Sense of humour

PUBLISHED : Friday, 29 August, 2003, 12:00am
UPDATED : Friday, 29 August, 2003, 12:00am

I was saddened to read that much of Regina Ip Lau Yuk-see's life has been coloured (pardon the expression) by a bit of name-calling some 30 years ago in Glasgow ('No love, no sleep and lots of tears', August 23).

Being called 'Suzie Wong' by Glaswegian builders, although perhaps embarrassing, and no doubt 'sexist', was almost certainly meant as a compliment.

The effects of words and names can depend on context, perception and to some extent history, and on whether there is an intention to denigrate or be obnoxious. The word 'gweilo', in most cases, is used with humour and is nothing to get hot and bothered about.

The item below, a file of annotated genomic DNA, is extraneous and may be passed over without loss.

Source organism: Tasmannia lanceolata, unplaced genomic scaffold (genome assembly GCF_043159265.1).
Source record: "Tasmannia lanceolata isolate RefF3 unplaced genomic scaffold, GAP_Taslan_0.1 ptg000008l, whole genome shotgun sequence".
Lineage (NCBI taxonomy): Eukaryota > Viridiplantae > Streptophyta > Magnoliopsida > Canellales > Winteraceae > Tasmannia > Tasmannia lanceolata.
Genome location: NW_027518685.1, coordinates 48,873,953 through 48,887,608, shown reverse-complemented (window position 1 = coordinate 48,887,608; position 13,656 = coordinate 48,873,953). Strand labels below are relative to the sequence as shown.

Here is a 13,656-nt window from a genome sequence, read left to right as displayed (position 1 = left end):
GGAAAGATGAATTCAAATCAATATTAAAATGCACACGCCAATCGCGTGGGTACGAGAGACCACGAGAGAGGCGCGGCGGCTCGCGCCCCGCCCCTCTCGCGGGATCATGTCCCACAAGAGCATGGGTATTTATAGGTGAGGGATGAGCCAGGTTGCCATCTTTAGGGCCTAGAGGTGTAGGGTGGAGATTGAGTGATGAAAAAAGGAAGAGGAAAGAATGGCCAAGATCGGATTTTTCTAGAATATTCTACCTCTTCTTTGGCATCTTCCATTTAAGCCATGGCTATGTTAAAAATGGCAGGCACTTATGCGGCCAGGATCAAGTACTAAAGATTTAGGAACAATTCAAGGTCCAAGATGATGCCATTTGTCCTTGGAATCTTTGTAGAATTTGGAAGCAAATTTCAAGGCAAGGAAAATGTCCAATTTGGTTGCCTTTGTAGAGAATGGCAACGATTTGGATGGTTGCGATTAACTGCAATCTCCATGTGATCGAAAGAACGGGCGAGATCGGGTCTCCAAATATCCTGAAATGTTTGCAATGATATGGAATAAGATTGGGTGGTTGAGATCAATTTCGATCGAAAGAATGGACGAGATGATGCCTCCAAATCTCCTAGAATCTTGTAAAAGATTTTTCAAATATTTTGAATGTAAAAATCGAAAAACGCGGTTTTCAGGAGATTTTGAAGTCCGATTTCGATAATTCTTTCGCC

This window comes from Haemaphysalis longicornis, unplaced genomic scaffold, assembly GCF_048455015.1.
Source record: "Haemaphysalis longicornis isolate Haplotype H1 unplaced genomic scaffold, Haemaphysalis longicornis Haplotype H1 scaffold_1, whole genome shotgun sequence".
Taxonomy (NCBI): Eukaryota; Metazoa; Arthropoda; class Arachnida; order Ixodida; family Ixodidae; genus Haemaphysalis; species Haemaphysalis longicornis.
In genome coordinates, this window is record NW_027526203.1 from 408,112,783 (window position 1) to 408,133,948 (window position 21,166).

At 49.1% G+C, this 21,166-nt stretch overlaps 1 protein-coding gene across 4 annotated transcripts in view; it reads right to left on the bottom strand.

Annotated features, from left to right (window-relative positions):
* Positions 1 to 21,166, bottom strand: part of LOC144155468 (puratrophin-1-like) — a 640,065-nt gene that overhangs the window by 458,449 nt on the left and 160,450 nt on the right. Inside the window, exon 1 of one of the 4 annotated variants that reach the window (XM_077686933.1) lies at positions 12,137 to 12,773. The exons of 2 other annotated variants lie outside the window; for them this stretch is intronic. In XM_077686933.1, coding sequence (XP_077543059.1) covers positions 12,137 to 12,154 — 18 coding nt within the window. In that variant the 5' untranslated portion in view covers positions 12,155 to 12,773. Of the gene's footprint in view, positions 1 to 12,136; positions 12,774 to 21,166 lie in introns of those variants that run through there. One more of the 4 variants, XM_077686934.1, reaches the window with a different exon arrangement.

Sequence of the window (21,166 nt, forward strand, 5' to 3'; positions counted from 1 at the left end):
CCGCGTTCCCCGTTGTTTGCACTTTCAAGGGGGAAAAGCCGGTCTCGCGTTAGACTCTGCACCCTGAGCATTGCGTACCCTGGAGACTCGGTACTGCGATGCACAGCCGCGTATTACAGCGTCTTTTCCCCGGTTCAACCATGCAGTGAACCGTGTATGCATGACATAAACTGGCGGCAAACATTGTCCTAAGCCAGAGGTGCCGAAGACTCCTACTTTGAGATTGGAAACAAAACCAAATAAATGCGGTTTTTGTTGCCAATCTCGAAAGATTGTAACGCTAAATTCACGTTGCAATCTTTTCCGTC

If Mrs Ip's encounter was with an ignorant, malevolent racist, then I offer sympathy and apologies. However, humour which pokes fun at our ethnic and regional origins and differences should be encouraged. If everyone else is laughing, life is more difficult for the bigots. Second, the imbuing of words with pejorative nuances where none may have been intended is part of a nonsensical 'politically correct' agenda.

In Britain, the word 'Chinky' is still common usage (usually in relation to take-away Chinese food) and has no racist overtones. However, few people would use it in front of an ethnic Chinese they did not know in case it was perceived to be insulting. Maybe this is progress. Also, legislation is being considered to stop builders shouting personal remarks from construction sites for the benefit of any passing ladies, even Scottish ones.

Competent politicians are an important commodity in Hong Kong. I hope that after a well-earned break Mrs Ip may consider jumping into this 'pit' again.

Dr A. A. HOLMES, Yau Ma Tei